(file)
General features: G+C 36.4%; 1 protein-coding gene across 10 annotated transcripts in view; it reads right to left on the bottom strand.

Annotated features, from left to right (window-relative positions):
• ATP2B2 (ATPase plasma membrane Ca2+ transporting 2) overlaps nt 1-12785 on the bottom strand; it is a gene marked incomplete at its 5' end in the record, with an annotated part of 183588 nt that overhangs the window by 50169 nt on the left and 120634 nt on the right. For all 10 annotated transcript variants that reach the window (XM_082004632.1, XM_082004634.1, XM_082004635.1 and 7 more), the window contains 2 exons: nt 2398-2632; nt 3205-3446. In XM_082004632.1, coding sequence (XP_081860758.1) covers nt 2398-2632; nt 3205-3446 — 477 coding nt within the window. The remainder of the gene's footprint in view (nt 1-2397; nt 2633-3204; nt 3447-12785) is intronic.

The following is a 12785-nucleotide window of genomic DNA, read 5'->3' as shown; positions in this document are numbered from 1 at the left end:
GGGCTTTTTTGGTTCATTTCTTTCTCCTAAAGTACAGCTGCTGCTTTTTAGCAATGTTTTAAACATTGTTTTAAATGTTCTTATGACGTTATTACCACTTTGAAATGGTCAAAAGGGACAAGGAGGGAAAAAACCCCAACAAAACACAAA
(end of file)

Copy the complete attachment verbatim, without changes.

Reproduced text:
General features: G+C 36.4%; 1 protein-coding gene across 10 annotated transcripts in view; it reads right to left on the bottom strand.

Annotated features, from left to right (window-relative positions):
• ATP2B2 (ATPase plasma membrane Ca2+ transporting 2) overlaps nt 1-12785 on the bottom strand; it is a gene marked incomplete at its 5' end in the record, with an annotated part of 183588 nt that overhangs the window by 50169 nt on the left and 120634 nt on the right. For all 10 annotated transcript variants that reach the window (XM_082004632.1, XM_082004634.1, XM_082004635.1 and 7 more), the window contains 2 exons: nt 2398-2632; nt 3205-3446. In XM_082004632.1, coding sequence (XP_081860758.1) covers nt 2398-2632; nt 3205-3446 — 477 coding nt within the window. The remainder of the gene's footprint in view (nt 1-2397; nt 2633-3204; nt 3447-12785) is intronic.

The following is a 12785-nucleotide window of genomic DNA, read 5'->3' as shown; positions in this document are numbered from 1 at the left end:
GGGCTTTTTTGGTTCATTTCTTTCTCCTAAAGTACAGCTGCTGCTTTTTAGCAATGTTTTAAACATTGTTTTAAATGTTCTTATGACGTTATTACCACTTTGAAATGGTCAAAAGGGACAAGGAGGGAAAAAACCCCAACAAAACACAAA